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Career profile: Learning disability nurse

Career profile: Learning disability nurseGet the lowdown on what the job involves, what qualifications you need and how long it takes to train.

A what?

Learning disability nurses work with people with learning disabilities to help them become as independent as possible.

On the job

People with a learning disability can struggle to cope with aspects of everyday, independent living. So, they need help to develop ways to get the most out of life.

Learning disability nurses may have a range of duties, depending on the needs of their patients. One day they might help someone work on their manual and recognition skills so they can make themselves a cup of tea, the next they may help a patient relate to his or her relatives more effectively.

The distinctive contribution of learning disability nurses is their focus on behaviours and lifestyles in order to promote health and well-being for individuals, and their families and carers. You will be working in a wide variety of settings: people's own homes, their family homes, residential care, schools, workplaces and leisure centres. As your career unfolds you can maintain this broad spread of activity, or you could choose to specialise in an area such as sensory disability, education, or management of learning disability services.

The main challenge is to remain constantly sensitive and alert in how you relate to people, helped by new technology tools such as sensory stimulation and interactive learning systems. Progress can be slow, but seemingly small things do mean a great deal. You are increasing their self-confidence and sense of worth, and enabling them to share more fully in the challenges and pleasures of living.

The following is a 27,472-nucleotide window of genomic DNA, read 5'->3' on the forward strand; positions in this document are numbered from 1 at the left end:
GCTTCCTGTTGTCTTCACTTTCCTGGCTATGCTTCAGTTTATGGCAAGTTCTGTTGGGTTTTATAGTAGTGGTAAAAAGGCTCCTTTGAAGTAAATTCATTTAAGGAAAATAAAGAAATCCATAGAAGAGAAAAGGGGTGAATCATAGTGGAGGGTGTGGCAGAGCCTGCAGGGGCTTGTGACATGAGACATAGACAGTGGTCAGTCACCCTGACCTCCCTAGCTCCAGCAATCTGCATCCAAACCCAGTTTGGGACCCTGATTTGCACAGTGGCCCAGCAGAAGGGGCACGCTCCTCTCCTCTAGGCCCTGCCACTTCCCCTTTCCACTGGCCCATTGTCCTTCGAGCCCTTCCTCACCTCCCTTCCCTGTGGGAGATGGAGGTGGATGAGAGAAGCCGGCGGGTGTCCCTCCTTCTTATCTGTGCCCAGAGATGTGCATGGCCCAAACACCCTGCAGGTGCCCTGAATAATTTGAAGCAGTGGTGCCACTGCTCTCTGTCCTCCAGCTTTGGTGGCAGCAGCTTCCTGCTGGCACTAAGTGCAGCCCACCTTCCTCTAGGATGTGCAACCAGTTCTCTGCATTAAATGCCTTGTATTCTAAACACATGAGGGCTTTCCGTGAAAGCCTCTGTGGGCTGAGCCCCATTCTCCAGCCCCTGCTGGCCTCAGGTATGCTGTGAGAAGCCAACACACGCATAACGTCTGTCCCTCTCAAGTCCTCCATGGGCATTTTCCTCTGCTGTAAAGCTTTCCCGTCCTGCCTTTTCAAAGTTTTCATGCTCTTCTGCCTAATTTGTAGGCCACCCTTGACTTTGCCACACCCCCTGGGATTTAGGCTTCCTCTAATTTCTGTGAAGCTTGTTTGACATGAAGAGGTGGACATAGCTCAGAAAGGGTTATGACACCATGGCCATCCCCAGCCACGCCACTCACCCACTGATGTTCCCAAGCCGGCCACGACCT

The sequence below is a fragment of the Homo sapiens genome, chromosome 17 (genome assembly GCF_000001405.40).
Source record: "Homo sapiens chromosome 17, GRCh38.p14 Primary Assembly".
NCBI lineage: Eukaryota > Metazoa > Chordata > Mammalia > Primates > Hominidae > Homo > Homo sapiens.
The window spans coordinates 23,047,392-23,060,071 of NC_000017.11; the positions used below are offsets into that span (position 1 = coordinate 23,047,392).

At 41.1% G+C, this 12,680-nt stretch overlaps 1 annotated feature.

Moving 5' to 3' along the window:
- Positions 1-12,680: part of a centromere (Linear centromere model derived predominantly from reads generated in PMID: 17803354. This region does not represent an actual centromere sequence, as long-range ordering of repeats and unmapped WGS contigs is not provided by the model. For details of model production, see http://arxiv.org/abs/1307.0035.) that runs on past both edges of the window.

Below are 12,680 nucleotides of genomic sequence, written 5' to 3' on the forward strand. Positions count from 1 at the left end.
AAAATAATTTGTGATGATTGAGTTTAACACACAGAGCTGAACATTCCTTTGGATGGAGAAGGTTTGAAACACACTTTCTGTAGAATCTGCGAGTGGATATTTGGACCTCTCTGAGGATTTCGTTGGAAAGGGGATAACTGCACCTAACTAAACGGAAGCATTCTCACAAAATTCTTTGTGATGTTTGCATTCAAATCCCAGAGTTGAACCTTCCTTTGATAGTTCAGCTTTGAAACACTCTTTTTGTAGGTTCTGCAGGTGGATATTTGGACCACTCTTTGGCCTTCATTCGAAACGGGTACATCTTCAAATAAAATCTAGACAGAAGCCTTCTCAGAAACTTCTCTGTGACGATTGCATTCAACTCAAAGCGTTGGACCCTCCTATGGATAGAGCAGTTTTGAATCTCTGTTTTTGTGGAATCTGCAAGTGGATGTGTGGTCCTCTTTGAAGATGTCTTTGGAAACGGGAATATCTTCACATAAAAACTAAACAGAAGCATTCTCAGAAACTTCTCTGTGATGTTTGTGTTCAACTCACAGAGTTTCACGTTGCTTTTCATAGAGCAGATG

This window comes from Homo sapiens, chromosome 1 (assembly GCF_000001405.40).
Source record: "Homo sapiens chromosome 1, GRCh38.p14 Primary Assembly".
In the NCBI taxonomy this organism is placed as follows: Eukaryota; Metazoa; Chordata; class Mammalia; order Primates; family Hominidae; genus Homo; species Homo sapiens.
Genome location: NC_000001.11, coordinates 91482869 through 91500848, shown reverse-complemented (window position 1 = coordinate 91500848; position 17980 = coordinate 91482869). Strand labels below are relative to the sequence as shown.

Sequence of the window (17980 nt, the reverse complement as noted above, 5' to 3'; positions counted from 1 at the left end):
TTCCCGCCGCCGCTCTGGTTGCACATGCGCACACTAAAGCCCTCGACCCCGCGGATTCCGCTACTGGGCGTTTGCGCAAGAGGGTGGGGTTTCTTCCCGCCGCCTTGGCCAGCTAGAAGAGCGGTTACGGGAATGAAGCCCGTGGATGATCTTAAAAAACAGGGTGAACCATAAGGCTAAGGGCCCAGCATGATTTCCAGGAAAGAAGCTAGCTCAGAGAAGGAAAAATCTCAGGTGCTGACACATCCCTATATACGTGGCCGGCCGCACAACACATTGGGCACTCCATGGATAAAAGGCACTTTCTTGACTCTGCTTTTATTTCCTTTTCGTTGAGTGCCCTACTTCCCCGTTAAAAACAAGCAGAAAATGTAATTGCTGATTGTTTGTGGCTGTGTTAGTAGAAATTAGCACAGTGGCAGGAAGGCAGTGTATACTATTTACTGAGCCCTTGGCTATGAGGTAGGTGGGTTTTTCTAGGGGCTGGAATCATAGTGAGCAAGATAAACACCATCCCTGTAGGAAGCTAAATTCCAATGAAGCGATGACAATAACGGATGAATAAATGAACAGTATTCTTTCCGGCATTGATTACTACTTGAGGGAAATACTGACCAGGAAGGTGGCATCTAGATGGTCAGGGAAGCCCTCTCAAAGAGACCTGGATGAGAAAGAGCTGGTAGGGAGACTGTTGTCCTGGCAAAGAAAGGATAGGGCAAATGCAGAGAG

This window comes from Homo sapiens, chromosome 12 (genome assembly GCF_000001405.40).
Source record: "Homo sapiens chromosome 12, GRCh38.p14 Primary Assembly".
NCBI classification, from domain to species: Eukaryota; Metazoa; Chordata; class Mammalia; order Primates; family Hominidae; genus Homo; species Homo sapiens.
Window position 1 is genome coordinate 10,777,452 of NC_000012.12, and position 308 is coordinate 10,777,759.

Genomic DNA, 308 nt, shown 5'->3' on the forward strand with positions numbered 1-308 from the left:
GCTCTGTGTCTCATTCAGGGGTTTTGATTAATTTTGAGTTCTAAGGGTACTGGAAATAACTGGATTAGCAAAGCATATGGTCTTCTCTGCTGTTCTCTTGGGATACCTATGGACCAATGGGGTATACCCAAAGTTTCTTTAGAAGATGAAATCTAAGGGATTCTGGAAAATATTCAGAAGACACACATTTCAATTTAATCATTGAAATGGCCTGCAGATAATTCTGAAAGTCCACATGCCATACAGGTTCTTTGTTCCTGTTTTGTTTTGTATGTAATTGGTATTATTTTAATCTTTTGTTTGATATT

Course entry requirements

To work in the NHS, nurses must hold a degree in nursing, which leads to registration with the Nursing and Midwifery Council (NMC), enabling them to practice as a nurse.

Entry requirements vary depending on the course and the institution, so check before applying. You will usually need around five GCSEs plus two A-levels (or Highers) for a degree programme.

What does the training involve?

Degree courses last three or four years, and lead to a BSc in Nursing.

All nursing degrees consist of common foundation programmes (CFP) usually for one year on full-time courses, before specialisation in the next two or three years of the course.

Part-time courses are provided by some universities and normally last for five or six years. They are available to staff working in the NHS – usually as an assistant or an associate practitioner with qualifications up to NVQ level 3 (or equivalent).

Related links

(Information taken from NHS Careers)